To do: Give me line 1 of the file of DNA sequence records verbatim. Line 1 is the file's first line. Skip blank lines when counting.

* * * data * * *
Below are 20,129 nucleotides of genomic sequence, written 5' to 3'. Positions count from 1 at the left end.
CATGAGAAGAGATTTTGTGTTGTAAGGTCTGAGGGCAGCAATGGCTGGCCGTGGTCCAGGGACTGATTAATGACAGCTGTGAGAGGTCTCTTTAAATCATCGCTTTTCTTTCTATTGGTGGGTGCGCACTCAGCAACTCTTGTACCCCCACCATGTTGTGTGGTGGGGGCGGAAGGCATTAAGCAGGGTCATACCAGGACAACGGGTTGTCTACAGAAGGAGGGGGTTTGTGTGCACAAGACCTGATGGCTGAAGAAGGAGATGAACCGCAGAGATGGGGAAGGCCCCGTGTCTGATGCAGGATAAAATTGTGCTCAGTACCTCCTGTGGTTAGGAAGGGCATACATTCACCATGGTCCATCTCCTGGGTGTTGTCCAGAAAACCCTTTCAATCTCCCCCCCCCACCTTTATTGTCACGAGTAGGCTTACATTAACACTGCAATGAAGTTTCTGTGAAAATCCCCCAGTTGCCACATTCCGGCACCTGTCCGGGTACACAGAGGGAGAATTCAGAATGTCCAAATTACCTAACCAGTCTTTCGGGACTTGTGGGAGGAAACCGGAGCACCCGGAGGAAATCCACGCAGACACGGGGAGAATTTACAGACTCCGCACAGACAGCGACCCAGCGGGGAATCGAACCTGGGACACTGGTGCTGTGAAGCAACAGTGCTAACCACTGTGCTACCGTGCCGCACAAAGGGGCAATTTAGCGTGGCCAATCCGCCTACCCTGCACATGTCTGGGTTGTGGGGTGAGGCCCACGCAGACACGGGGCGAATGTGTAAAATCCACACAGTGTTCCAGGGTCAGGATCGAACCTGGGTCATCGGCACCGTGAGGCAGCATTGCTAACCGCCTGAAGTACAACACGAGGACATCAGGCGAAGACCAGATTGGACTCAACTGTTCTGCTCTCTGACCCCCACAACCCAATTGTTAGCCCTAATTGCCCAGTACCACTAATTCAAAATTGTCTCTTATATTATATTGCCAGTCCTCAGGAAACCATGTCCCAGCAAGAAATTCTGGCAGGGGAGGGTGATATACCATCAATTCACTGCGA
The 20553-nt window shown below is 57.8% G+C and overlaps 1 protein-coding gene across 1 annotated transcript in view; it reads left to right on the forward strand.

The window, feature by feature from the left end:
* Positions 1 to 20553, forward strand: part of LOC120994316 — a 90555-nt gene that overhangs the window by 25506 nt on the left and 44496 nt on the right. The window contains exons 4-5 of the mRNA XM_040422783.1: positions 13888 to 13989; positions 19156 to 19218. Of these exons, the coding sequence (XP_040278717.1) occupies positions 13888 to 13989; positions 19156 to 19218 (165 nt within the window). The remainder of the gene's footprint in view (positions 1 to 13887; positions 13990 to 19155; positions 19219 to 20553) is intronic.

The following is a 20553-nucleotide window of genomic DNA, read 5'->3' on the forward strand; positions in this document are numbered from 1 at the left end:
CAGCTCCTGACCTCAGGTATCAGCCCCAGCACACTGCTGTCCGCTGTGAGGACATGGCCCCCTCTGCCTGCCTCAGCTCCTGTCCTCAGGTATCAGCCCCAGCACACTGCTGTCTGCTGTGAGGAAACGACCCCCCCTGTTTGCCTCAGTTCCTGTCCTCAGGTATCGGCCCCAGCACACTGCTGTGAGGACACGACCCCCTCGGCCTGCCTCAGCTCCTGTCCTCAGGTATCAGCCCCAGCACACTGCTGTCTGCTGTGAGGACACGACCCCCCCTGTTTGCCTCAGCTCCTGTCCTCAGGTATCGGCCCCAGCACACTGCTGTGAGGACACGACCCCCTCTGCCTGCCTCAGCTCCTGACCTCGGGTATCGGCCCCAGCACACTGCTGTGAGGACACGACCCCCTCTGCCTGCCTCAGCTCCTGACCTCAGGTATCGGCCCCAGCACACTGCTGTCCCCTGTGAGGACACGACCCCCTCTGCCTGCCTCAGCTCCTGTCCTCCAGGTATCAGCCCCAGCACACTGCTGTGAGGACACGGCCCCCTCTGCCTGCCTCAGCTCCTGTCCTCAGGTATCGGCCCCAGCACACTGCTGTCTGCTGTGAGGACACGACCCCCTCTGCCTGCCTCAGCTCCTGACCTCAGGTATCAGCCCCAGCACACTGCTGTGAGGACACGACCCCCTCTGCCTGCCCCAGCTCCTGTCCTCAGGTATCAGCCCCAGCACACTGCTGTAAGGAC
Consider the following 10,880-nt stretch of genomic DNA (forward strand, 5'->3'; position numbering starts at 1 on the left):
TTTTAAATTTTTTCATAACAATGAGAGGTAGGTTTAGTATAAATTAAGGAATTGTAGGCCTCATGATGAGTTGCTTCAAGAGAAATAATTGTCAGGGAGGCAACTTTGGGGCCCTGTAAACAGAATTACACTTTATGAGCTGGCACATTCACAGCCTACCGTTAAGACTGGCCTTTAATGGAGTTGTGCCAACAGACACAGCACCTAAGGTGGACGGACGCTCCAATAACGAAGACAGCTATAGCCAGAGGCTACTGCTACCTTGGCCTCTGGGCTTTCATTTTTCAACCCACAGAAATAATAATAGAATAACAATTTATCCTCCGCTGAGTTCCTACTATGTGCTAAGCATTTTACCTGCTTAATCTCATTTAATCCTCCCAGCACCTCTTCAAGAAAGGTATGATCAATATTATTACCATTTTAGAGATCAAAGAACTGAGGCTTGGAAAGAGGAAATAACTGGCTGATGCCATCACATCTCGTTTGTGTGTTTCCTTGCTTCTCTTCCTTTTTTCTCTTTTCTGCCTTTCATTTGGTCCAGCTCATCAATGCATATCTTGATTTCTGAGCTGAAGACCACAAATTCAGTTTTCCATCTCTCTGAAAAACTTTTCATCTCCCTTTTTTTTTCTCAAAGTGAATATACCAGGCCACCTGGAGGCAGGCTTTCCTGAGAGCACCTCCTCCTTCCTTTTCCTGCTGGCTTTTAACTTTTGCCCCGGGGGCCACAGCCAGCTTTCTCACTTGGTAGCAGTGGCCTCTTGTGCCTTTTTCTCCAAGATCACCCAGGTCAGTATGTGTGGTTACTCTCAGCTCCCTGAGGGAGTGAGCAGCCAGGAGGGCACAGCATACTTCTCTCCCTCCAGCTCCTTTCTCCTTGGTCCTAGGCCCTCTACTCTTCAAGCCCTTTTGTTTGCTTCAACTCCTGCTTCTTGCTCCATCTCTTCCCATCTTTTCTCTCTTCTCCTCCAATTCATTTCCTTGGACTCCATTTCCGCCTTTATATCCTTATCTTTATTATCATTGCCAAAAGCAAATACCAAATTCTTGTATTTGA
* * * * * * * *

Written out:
Below are 20,129 nucleotides of genomic sequence, written 5' to 3'. Positions count from 1 at the left end.